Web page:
Paul Corrall’s home – a ground floor flat located within a converted Victorian terrace in North London – has been transformed from a cramped space into a bright and ergonomic house, with a beautiful sense of flow.
After seeing a scheme by Model Projects online, Paul got in touch with the architectural studio and discussed his requirements. “He wanted to make the kitchen larger to include a dining area and increase the size of the second bedroom, too,” explains architect James Hood of Model Projects.
“He wanted to create a sense of wow factor; for his home to be something different and contemporary, and he would like it to be finished by the end of the year.”
In response to Paul’s ideas, Model Projects designed a new single storey wraparound extension, which has an angled wall at the back and a vaulted pitched roof.
“Often with a Victorian terrace, the rear annexe element has a lower ceiling than the main part of the property. So, one of the big challenges for us was to create that feeling of space and openness towards the end property, while not impacting on the neighbours. Incorporating the vaulted ceiling helped us to achieve this, alongside the use of oversized rooflights,” says James.
The glazing to the rear of the home includes a sliding double pane window to the kitchen, which sits in line with the breakfast bar. A set of large glazed doors leads you out into a city garden, with an external seating area and planting.
Outside, the extension features a contrast of materials – London stock brickwork and black vertical composite cladding. This mix hints at the style of the home inside.
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The interiors have an industrial feel, something that shaped the overall scheme. This was achieved by exposing the main structural beams and the use of brick feature walls.
“The exposed steel beams allow original features, like the corner of the annexe, to be on show, along with bare brickwork walls. One of the nice touches is that the stamped logo for British Steel is still visible on the beams,” says James.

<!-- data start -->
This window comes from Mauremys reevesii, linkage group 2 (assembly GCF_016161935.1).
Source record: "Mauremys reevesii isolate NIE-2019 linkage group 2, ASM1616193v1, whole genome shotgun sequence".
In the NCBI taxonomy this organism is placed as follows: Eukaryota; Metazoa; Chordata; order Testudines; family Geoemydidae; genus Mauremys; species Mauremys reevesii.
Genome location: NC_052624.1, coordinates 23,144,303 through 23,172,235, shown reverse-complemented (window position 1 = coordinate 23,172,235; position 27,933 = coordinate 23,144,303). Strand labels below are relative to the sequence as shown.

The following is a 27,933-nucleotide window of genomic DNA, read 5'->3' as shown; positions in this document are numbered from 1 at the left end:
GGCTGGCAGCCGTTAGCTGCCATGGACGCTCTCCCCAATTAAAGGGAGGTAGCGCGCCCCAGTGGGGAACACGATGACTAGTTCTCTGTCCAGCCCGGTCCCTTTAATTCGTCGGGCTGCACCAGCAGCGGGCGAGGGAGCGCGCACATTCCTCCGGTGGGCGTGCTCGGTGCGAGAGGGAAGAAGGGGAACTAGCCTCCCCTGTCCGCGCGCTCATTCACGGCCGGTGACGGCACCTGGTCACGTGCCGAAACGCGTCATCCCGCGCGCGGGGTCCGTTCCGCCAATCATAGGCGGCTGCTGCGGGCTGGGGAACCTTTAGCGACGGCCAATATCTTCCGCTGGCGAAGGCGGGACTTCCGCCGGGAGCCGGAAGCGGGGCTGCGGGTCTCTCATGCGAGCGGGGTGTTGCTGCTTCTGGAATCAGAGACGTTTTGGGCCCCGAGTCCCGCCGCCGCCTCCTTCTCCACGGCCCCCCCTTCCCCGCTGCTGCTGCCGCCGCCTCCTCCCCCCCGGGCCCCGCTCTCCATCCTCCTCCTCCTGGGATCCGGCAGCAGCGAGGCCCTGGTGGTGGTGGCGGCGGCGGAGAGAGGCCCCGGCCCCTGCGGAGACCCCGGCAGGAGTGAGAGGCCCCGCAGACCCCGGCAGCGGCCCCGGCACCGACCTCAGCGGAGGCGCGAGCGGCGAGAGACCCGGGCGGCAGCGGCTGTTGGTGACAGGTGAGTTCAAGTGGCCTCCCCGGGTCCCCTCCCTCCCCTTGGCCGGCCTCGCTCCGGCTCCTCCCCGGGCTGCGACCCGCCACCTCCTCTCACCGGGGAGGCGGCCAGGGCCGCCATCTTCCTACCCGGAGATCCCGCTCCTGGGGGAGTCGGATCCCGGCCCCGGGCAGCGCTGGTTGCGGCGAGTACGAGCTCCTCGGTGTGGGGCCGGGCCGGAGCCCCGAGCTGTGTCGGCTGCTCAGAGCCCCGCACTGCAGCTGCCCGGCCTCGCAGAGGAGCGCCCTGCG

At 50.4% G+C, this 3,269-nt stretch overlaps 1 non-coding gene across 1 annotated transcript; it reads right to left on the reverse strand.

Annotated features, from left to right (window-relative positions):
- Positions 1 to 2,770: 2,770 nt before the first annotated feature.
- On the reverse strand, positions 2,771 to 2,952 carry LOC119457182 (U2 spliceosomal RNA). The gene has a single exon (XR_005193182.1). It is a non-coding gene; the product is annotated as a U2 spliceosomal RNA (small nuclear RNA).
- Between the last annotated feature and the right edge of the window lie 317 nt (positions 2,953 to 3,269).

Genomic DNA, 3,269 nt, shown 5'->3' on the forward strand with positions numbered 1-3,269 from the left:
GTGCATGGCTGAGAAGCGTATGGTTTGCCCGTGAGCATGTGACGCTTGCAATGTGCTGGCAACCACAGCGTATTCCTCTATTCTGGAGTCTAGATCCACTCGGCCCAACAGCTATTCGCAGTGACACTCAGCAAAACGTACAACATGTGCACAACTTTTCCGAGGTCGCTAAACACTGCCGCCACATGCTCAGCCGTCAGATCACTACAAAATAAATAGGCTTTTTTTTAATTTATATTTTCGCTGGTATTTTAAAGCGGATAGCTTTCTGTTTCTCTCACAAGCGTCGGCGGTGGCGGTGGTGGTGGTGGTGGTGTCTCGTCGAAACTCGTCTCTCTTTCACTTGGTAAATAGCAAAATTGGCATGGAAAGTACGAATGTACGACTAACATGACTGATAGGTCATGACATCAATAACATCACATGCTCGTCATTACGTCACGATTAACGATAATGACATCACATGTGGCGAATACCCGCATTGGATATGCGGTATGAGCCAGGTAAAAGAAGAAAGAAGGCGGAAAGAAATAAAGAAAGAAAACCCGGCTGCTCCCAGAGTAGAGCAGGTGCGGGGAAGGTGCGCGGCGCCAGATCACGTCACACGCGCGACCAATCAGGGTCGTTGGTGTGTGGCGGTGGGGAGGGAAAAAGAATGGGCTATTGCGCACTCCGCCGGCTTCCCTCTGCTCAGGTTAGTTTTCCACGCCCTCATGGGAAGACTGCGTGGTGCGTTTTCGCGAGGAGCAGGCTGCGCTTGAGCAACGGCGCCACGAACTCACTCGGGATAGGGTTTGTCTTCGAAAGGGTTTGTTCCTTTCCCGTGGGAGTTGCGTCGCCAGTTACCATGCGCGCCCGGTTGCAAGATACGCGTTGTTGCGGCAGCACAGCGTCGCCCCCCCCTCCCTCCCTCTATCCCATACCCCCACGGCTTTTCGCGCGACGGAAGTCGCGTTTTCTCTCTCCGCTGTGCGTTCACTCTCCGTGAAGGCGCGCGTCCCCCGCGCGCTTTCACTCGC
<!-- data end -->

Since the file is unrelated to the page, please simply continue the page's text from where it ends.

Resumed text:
“Lighting also formed a major part of the design, and due to the vaulted ceiling we felt spotlights may not be the best solution. So instead, we used a row of directional spots along with pendant lights, which were positioned in key areas.”
The kitchen features simple dark black handleless units, dark timber kitchen worktops and chrome appliances. This adds to the overall industrial feel, contrasting with the bright space, which is flooded with natural light. This zone is further enhanced by the vaulted ceiling that adds an unexpected wow factor as you enter.
These design features are carried through into the new family bathroom, with a sleek glass screen, simple metro white wall tiles and dark slate tiles to the floor. A suspended timber ceiling adds a unique design feature to the overall bathroom space.
As the property is a converted flat, planning had to be considered from the outset. There were no permitted development rights, and a full application had to be submitted. “Consent was achieved first time,” says James. “The planners requested that the flanks of the extension were lowered on the neighbour’s side, but luckily this was done while the application was still live.”
The finished home is spacious indeed, with a free-flowing sense of movement, and ample natural light. The extension adds 25m2 of extra space, taking the property from its original 56m2 up to an impressive 81m2 overall.
Paul’s original requirement for a quick development was achieved, too, with the project taking around six months from concept, through to the planning, technical drawings and tender phase, and around three-to-four months on site.
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